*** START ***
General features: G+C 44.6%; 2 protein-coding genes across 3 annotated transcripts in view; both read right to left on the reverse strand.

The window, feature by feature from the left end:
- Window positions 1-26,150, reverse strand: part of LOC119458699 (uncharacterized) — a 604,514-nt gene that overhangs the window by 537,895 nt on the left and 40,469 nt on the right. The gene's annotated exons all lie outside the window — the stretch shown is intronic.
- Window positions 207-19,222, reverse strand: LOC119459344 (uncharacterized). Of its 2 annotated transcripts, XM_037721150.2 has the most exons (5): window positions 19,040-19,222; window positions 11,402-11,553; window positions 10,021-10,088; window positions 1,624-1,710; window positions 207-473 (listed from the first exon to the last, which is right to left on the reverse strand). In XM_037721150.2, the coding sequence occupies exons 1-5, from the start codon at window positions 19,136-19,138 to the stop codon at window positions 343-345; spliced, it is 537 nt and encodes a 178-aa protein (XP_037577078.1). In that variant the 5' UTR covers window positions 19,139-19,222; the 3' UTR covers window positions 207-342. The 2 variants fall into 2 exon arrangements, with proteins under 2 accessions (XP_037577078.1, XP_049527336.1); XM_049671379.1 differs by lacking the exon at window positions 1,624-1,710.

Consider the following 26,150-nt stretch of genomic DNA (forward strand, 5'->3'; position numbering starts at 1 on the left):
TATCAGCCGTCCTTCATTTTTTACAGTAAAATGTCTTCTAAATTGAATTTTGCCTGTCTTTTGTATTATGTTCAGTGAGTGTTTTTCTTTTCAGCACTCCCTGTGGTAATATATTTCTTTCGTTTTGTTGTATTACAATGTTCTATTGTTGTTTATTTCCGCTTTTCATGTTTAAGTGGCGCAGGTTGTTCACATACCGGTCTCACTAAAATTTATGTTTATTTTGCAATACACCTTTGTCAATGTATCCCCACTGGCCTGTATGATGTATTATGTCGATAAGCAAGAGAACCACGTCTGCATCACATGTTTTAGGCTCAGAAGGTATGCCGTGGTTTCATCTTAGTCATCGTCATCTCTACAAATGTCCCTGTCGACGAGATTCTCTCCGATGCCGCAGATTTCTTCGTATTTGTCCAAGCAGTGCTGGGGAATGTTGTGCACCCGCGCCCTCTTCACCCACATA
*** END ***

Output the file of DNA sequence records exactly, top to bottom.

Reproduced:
General features: G+C 44.6%; 2 protein-coding genes across 3 annotated transcripts in view; both read right to left on the reverse strand.

The window, feature by feature from the left end:
- Window positions 1-26,150, reverse strand: part of LOC119458699 (uncharacterized) — a 604,514-nt gene that overhangs the window by 537,895 nt on the left and 40,469 nt on the right. The gene's annotated exons all lie outside the window — the stretch shown is intronic.
- Window positions 207-19,222, reverse strand: LOC119459344 (uncharacterized). Of its 2 annotated transcripts, XM_037721150.2 has the most exons (5): window positions 19,040-19,222; window positions 11,402-11,553; window positions 10,021-10,088; window positions 1,624-1,710; window positions 207-473 (listed from the first exon to the last, which is right to left on the reverse strand). In XM_037721150.2, the coding sequence occupies exons 1-5, from the start codon at window positions 19,136-19,138 to the stop codon at window positions 343-345; spliced, it is 537 nt and encodes a 178-aa protein (XP_037577078.1). In that variant the 5' UTR covers window positions 19,139-19,222; the 3' UTR covers window positions 207-342. The 2 variants fall into 2 exon arrangements, with proteins under 2 accessions (XP_037577078.1, XP_049527336.1); XM_049671379.1 differs by lacking the exon at window positions 1,624-1,710.

Consider the following 26,150-nt stretch of genomic DNA (forward strand, 5'->3'; position numbering starts at 1 on the left):
TATCAGCCGTCCTTCATTTTTTACAGTAAAATGTCTTCTAAATTGAATTTTGCCTGTCTTTTGTATTATGTTCAGTGAGTGTTTTTCTTTTCAGCACTCCCTGTGGTAATATATTTCTTTCGTTTTGTTGTATTACAATGTTCTATTGTTGTTTATTTCCGCTTTTCATGTTTAAGTGGCGCAGGTTGTTCACATACCGGTCTCACTAAAATTTATGTTTATTTTGCAATACACCTTTGTCAATGTATCCCCACTGGCCTGTATGATGTATTATGTCGATAAGCAAGAGAACCACGTCTGCATCACATGTTTTAGGCTCAGAAGGTATGCCGTGGTTTCATCTTAGTCATCGTCATCTCTACAAATGTCCCTGTCGACGAGATTCTCTCCGATGCCGCAGATTTCTTCGTATTTGTCCAAGCAGTGCTGGGGAATGTTGTGCACCCGCGCCCTCTTCACCCACATA